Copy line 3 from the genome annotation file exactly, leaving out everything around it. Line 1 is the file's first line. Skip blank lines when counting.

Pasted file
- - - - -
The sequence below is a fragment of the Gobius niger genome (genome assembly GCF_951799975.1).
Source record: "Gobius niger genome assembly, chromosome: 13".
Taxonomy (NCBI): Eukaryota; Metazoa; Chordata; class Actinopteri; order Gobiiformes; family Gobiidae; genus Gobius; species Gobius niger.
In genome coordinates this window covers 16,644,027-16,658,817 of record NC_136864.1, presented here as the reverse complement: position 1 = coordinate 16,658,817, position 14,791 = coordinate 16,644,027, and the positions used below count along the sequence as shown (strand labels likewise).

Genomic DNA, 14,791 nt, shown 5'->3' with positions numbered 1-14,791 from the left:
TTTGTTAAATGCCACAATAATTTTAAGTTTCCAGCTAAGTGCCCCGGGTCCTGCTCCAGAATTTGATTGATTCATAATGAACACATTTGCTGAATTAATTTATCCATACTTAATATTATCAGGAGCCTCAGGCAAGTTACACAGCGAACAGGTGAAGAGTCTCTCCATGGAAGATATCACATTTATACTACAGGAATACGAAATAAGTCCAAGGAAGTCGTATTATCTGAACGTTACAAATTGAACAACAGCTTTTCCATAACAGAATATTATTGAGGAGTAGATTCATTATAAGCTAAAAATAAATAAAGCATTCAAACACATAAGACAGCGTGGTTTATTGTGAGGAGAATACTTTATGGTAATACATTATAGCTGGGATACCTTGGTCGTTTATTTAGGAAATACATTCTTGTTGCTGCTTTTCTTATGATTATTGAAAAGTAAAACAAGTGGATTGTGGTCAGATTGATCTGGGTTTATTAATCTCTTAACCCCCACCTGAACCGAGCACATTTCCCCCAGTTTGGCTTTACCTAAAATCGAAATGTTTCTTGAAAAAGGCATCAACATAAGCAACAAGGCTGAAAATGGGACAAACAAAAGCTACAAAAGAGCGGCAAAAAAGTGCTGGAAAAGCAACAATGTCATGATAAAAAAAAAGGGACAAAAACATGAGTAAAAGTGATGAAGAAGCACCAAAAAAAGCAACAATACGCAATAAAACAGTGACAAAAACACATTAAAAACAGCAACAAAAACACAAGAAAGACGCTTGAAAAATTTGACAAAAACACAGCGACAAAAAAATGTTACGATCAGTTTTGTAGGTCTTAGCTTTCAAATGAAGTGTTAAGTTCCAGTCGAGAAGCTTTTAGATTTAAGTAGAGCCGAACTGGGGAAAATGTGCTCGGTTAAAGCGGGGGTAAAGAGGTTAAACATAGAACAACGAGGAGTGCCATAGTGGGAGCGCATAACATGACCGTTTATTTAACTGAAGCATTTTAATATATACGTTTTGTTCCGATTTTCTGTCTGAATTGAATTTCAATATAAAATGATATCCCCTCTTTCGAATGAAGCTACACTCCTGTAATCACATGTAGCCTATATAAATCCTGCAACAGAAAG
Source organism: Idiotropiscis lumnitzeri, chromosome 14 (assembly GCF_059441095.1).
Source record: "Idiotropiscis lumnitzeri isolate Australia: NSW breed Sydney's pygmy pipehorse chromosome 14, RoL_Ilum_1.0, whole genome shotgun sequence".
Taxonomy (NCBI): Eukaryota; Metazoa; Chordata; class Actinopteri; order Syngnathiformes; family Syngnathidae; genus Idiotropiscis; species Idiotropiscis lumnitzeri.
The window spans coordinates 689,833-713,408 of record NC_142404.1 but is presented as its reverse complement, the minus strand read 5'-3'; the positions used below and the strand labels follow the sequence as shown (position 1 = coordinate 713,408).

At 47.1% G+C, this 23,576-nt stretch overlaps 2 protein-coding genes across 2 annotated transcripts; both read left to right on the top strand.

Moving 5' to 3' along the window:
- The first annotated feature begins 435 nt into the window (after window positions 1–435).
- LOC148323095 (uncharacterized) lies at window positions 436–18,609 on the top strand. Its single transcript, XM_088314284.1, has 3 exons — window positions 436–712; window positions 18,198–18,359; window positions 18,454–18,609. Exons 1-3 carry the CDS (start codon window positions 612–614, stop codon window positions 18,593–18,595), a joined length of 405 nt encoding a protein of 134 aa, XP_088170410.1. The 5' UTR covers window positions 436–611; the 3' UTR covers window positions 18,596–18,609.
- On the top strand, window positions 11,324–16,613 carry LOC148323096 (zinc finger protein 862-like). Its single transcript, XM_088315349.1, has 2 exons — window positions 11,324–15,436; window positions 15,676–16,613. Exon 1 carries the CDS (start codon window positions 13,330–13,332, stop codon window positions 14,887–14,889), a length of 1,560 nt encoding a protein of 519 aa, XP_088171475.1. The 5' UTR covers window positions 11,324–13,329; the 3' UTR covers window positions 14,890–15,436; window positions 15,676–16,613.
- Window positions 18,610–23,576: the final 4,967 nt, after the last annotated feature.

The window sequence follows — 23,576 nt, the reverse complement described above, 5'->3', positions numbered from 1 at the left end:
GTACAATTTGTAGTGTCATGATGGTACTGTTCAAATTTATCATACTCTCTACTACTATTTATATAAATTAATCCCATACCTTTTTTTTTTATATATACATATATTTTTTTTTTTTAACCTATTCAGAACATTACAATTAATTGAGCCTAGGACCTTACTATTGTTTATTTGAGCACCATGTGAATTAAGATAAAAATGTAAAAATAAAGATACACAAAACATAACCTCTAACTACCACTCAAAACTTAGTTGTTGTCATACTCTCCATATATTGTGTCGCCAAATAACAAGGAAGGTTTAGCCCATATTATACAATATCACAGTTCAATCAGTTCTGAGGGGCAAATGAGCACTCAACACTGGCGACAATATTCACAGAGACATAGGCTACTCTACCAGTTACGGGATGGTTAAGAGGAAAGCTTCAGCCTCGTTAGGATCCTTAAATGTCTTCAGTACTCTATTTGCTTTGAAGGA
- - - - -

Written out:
Taxonomy (NCBI): Eukaryota; Metazoa; Chordata; class Actinopteri; order Gobiiformes; family Gobiidae; genus Gobius; species Gobius niger.